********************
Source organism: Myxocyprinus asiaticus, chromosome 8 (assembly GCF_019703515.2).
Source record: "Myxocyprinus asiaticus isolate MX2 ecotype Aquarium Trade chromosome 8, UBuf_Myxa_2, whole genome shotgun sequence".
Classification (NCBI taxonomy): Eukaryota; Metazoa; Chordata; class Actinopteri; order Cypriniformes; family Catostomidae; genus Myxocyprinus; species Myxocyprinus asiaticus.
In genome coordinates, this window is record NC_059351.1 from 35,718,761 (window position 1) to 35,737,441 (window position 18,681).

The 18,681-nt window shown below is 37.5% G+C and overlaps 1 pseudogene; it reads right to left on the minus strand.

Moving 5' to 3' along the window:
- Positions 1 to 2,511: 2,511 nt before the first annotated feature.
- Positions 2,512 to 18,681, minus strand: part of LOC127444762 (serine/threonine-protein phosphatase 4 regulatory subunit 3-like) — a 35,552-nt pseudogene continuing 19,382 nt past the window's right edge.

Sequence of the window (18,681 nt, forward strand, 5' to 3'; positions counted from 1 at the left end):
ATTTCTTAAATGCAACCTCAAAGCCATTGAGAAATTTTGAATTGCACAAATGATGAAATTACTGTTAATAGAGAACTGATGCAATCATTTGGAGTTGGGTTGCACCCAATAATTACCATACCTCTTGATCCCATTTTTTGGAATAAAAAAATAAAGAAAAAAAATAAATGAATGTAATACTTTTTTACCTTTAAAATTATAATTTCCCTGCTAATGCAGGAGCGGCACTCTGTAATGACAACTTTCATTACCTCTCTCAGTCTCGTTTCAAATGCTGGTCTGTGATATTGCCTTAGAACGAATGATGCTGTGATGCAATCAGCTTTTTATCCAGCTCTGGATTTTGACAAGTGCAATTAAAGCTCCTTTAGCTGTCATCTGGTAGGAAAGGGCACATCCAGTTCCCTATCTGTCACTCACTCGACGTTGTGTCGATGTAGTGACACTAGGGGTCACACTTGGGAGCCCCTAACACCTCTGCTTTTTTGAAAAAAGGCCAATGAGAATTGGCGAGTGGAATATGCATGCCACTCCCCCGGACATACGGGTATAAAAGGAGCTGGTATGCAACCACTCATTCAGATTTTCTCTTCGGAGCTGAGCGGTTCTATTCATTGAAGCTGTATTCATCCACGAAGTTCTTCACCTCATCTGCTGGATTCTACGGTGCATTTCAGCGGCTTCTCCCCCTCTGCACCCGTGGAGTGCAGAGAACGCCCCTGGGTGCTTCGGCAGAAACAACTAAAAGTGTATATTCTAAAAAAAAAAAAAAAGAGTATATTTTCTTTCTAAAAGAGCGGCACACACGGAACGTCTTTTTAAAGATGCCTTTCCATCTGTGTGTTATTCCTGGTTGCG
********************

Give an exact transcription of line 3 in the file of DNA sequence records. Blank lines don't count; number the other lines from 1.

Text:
Classification (NCBI taxonomy): Eukaryota; Metazoa; Chordata; class Actinopteri; order Cypriniformes; family Catostomidae; genus Myxocyprinus; species Myxocyprinus asiaticus.